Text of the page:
Bond appétit

Omair Ahmad | Updated on November 09, 2018 Published on November 09, 2018

Turf war: The battle for the best mangoes rages every summer   -  ISTOCK.COM

There is no better way to get to know another culture than through food

A Kashmiri Pandit from a Lucknow-based family won over my heart when she dismissed all mangoes except for three varieties from Uttar Pradesh in her just published book on food and culture. As a UP-wallah, I thoroughly approve of such sentiments.

The battle of the best mangoes is an old one, and erupts every summer. As the fruit ripens, so do the old arguments; people from Maharashtra and UP yell the loudest, but Bengalis and people from South India also chip in with their bit. Since these debates now rage on social media, people from Pakistan, Bangladesh and even Mexico have sometimes joined in. The best mangoes are a global argument, one in which nobody manages to convince anybody else. Nevertheless, we get to hear about varieties unknown to us. It is the expansion of sweet knowledge.

There is no lovelier way to get to know another culture than through its food. Rabindranath Tagore said something to this effect: “Whatever I found good of another culture, it becomes part of my own.” It rings the truest in the passion we develop for foods that are not from our homes. I remember the delight I took in the gujia that was served to us by our Hindu friends in Gorakhpur when we visited them on Diwali. In turn they would be served siwai at our home when they dropped in for Eid. It is funny that these foods should be considered somebody else’s — even in the same town — but thoroughly enjoyed as another person’s special sweet.

The other sweet I delighted in as a child was the meetha samosa or sweet samosa of my mother’s home town Banda. Rahmatullah Qureishi sahib, a tall, stick-like man and the family friend who taught me how to hunt and shoot, would always visit us with a bag of samosas. I have never really been able to eat them since he passed away. The milk of Banda is quite flavoursome, and so the milk-based sweets of the town are a delight. Whenever we visited the old fort of Kalinjar in Banda we were instructed to buy khoya from the sweet market. Once, as a child travelling in the back of a jeep, I succumbed to the temptation of eating a pinch of khoya. One pinch led to another. Until, by the time we got home, half a kilo had disappeared.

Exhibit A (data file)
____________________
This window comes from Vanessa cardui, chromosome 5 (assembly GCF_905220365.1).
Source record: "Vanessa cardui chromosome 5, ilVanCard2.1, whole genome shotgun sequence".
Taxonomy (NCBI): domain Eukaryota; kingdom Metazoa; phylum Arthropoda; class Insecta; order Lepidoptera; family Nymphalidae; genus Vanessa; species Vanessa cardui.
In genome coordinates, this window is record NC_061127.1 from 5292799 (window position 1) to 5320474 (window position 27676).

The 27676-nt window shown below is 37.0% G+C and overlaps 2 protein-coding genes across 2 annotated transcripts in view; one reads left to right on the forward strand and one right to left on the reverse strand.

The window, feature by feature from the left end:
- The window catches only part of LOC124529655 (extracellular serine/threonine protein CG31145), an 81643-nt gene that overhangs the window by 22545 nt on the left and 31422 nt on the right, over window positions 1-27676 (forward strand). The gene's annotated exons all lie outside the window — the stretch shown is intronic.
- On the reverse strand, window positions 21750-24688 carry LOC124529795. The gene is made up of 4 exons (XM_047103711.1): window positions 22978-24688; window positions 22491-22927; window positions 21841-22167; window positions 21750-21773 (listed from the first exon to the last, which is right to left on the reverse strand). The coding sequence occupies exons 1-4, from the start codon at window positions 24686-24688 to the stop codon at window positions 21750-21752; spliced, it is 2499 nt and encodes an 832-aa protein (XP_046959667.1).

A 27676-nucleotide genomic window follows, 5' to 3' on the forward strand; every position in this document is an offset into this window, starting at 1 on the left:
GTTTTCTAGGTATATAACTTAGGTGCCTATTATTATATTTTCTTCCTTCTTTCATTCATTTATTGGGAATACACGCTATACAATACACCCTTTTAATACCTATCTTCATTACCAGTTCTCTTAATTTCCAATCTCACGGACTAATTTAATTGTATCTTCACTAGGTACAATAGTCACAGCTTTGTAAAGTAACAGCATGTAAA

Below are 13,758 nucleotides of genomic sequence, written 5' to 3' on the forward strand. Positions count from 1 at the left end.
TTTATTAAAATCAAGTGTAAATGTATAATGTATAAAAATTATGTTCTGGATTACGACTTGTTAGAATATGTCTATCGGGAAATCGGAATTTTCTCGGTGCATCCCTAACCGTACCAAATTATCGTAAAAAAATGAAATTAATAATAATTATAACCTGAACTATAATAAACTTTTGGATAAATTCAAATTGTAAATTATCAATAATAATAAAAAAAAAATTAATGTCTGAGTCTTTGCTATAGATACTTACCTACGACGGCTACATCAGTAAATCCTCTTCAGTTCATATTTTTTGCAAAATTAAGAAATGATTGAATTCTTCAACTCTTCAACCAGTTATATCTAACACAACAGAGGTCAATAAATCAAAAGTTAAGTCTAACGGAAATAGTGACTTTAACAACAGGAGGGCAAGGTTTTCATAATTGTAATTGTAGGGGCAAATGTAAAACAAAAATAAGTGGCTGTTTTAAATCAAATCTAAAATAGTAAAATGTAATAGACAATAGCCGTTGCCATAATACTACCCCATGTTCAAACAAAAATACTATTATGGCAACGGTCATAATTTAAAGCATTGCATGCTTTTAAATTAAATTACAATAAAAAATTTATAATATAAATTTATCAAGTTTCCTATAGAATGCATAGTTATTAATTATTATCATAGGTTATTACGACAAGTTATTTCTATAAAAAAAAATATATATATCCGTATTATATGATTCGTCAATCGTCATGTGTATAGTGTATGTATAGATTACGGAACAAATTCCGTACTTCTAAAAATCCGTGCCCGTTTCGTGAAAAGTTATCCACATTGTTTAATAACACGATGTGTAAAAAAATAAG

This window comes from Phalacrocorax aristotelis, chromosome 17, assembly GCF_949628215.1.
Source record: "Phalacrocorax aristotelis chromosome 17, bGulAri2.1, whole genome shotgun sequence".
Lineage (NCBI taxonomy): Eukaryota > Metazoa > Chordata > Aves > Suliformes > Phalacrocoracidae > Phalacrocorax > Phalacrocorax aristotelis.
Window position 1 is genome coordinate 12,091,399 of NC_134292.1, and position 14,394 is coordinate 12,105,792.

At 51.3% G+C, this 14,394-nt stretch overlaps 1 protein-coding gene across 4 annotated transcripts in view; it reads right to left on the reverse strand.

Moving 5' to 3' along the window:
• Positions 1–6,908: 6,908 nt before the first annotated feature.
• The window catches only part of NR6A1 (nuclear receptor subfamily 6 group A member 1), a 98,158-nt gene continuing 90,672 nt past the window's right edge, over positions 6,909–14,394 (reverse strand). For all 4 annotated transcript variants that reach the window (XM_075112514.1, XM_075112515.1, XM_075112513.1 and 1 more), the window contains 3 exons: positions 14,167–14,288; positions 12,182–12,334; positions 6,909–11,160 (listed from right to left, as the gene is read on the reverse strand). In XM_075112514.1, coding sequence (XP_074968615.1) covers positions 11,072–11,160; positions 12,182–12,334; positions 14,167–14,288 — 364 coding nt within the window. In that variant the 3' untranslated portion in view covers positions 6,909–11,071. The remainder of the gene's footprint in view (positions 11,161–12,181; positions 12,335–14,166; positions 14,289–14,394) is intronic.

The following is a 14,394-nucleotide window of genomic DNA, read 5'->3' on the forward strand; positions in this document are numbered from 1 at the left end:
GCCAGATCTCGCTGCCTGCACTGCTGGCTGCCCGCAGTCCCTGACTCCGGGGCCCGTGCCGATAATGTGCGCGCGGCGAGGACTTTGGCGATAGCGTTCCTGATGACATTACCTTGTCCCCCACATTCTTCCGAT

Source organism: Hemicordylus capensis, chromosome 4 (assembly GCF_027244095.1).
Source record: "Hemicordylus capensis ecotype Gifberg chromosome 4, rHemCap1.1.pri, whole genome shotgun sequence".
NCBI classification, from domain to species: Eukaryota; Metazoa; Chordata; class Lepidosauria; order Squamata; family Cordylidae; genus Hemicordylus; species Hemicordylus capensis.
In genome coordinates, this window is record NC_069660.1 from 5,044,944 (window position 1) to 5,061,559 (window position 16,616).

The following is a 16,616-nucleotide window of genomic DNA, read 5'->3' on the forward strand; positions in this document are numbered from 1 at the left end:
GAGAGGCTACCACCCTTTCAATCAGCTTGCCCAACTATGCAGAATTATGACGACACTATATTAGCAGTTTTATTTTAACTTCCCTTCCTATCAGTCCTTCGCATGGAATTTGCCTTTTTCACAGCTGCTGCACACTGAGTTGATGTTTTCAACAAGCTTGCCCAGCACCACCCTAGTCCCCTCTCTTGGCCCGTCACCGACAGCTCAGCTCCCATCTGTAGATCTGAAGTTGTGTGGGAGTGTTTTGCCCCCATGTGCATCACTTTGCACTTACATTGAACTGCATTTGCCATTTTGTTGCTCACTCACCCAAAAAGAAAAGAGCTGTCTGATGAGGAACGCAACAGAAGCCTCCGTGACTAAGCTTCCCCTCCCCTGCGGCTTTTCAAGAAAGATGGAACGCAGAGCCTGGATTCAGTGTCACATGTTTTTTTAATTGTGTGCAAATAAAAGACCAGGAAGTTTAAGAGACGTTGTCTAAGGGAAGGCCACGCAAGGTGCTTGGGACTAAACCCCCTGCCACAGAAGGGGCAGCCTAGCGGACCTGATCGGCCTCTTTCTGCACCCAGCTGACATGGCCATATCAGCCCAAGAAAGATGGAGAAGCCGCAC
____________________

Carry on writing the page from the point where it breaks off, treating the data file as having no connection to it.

One of the cuisines I have come to love is the Kashmiri wazwan — the many courses served at weddings or grand celebrations. It took me a while to develop a taste for it. It is partially because the meat primarily used in Kashmiri cuisine is sheep and not goat, which is preferred in North India, making the taste and texture of the dish subtly different. Furthermore, Kashmiri spices are quite different from anything found in Punjab, Delhi, Haryana, UP, Bihar, or even West Bengal. The subtlety of the spices takes a while to get used to and, although the Kashmiri Pandit and Kashmiri Muslim cooking differ in the use of some spices, to a person from UP, those differences might appear minor.

My favourite Kashmiri dish is tabak maaz (deep-fried sheep ribs). The Kashmiri Pandit version is called kabargah and made somewhat differently. Having tasted both the Kashmiri Muslim and Kashmiri Pandit varieties, I can honestly say I am willing to continue to figure out which delights me more by having both until the day I die.

A waza — traditional Kashmiri chef — runs a shop near where we live in Delhi, and every once in a while, especially when we have guests, we order a few dishes from him. A Bhutanese friend who was visiting a while ago fell so much in love with tabak maaz that he wanted us to send across some through a common friend who was visiting Bhutan.

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We duly froze and wrapped the dish and sent it off. The friend was not in Thimphu when the package arrived, and one of his colleagues had to take it to him in the south of the country. When we called to find out if the meat was okay, since transporting it over long distances is never without challenges, our friend grumpily said the tabak maaz had survived all right, but the colleague had taken his pound of flesh.

There is always a price for good taste.

Omair Ahmad is the South Asia Editor for The Third Pole, reporting on water issues in the Himalayas; Twitter: @OmairTAhmad

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Published on November 09, 2018
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